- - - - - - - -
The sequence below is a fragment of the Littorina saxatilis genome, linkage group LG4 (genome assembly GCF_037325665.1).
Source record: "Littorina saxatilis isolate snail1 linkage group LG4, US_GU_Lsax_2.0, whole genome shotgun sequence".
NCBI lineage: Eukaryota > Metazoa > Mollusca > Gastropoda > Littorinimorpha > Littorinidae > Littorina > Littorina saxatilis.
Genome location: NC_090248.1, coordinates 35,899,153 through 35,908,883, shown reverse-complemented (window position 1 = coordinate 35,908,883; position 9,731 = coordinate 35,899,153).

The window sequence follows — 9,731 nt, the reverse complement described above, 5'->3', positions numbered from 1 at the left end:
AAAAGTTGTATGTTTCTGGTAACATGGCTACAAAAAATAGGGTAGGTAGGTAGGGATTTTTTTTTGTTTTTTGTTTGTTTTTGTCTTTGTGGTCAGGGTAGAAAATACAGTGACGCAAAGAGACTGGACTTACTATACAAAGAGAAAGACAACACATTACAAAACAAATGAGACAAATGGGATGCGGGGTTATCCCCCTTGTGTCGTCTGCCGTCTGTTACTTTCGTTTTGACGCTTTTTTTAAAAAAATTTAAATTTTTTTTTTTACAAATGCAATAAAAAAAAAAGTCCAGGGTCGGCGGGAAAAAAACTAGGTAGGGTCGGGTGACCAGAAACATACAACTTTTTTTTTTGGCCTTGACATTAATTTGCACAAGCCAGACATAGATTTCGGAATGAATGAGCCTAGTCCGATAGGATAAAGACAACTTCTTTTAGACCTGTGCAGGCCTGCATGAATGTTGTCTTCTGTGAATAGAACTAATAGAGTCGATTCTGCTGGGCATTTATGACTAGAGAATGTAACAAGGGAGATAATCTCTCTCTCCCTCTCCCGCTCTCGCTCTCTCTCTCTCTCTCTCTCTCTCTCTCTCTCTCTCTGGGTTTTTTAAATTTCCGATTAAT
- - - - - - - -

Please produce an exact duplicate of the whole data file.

The sequence below is a fragment of the Littorina saxatilis genome, linkage group LG4 (genome assembly GCF_037325665.1).
Source record: "Littorina saxatilis isolate snail1 linkage group LG4, US_GU_Lsax_2.0, whole genome shotgun sequence".
NCBI lineage: Eukaryota > Metazoa > Mollusca > Gastropoda > Littorinimorpha > Littorinidae > Littorina > Littorina saxatilis.
Genome location: NC_090248.1, coordinates 35,899,153 through 35,908,883, shown reverse-complemented (window position 1 = coordinate 35,908,883; position 9,731 = coordinate 35,899,153).

The window sequence follows — 9,731 nt, the reverse complement described above, 5'->3', positions numbered from 1 at the left end:
AAAAGTTGTATGTTTCTGGTAACATGGCTACAAAAAATAGGGTAGGTAGGTAGGGATTTTTTTTTGTTTTTTGTTTGTTTTTGTCTTTGTGGTCAGGGTAGAAAATACAGTGACGCAAAGAGACTGGACTTACTATACAAAGAGAAAGACAACACATTACAAAACAAATGAGACAAATGGGATGCGGGGTTATCCCCCTTGTGTCGTCTGCCGTCTGTTACTTTCGTTTTGACGCTTTTTTTAAAAAAATTTAAATTTTTTTTTTTACAAATGCAATAAAAAAAAAAGTCCAGGGTCGGCGGGAAAAAAACTAGGTAGGGTCGGGTGACCAGAAACATACAACTTTTTTTTTTGGCCTTGACATTAATTTGCACAAGCCAGACATAGATTTCGGAATGAATGAGCCTAGTCCGATAGGATAAAGACAACTTCTTTTAGACCTGTGCAGGCCTGCATGAATGTTGTCTTCTGTGAATAGAACTAATAGAGTCGATTCTGCTGGGCATTTATGACTAGAGAATGTAACAAGGGAGATAATCTCTCTCTCCCTCTCCCGCTCTCGCTCTCTCTCTCTCTCTCTCTCTCTCTCTCTCTCTCTCTGGGTTTTTTAAATTTCCGATTAAT